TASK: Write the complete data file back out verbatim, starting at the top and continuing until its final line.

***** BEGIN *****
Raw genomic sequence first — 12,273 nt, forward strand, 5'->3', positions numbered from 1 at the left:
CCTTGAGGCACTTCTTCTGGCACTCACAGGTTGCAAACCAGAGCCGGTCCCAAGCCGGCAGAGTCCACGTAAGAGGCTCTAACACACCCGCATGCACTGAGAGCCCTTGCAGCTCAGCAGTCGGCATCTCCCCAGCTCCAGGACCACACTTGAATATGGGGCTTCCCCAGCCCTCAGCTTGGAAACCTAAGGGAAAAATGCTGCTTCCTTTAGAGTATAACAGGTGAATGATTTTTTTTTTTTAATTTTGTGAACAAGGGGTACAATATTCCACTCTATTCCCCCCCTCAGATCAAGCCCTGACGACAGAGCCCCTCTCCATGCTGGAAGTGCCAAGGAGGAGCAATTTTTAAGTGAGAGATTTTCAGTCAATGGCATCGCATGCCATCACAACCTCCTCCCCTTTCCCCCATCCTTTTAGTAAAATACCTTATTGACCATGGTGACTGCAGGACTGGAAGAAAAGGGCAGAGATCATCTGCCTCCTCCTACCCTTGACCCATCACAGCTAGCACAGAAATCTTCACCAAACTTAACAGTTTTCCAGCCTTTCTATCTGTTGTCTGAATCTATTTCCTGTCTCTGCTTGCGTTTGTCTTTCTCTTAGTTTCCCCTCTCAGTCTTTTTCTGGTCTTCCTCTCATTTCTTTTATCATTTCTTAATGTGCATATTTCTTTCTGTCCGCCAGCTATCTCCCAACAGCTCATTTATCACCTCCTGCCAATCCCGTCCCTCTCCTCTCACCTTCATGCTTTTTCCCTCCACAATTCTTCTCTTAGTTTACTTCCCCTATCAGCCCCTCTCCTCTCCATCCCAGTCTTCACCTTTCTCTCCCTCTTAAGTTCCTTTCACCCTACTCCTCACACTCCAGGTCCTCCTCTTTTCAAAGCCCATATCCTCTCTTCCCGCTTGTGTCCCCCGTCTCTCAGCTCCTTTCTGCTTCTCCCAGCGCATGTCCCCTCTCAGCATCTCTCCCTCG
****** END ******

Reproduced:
Raw genomic sequence first — 12,273 nt, forward strand, 5'->3', positions numbered from 1 at the left:
CCTTGAGGCACTTCTTCTGGCACTCACAGGTTGCAAACCAGAGCCGGTCCCAAGCCGGCAGAGTCCACGTAAGAGGCTCTAACACACCCGCATGCACTGAGAGCCCTTGCAGCTCAGCAGTCGGCATCTCCCCAGCTCCAGGACCACACTTGAATATGGGGCTTCCCCAGCCCTCAGCTTGGAAACCTAAGGGAAAAATGCTGCTTCCTTTAGAGTATAACAGGTGAATGATTTTTTTTTTTTAATTTTGTGAACAAGGGGTACAATATTCCACTCTATTCCCCCCCTCAGATCAAGCCCTGACGACAGAGCCCCTCTCCATGCTGGAAGTGCCAAGGAGGAGCAATTTTTAAGTGAGAGATTTTCAGTCAATGGCATCGCATGCCATCACAACCTCCTCCCCTTTCCCCCATCCTTTTAGTAAAATACCTTATTGACCATGGTGACTGCAGGACTGGAAGAAAAGGGCAGAGATCATCTGCCTCCTCCTACCCTTGACCCATCACAGCTAGCACAGAAATCTTCACCAAACTTAACAGTTTTCCAGCCTTTCTATCTGTTGTCTGAATCTATTTCCTGTCTCTGCTTGCGTTTGTCTTTCTCTTAGTTTCCCCTCTCAGTCTTTTTCTGGTCTTCCTCTCATTTCTTTTATCATTTCTTAATGTGCATATTTCTTTCTGTCCGCCAGCTATCTCCCAACAGCTCATTTATCACCTCCTGCCAATCCCGTCCCTCTCCTCTCACCTTCATGCTTTTTCCCTCCACAATTCTTCTCTTAGTTTACTTCCCCTATCAGCCCCTCTCCTCTCCATCCCAGTCTTCACCTTTCTCTCCCTCTTAAGTTCCTTTCACCCTACTCCTCACACTCCAGGTCCTCCTCTTTTCAAAGCCCATATCCTCTCTTCCCGCTTGTGTCCCCCGTCTCTCAGCTCCTTTCTGCTTCTCCCAGCGCATGTCCCCTCTCAGCATCTCTCCCTCG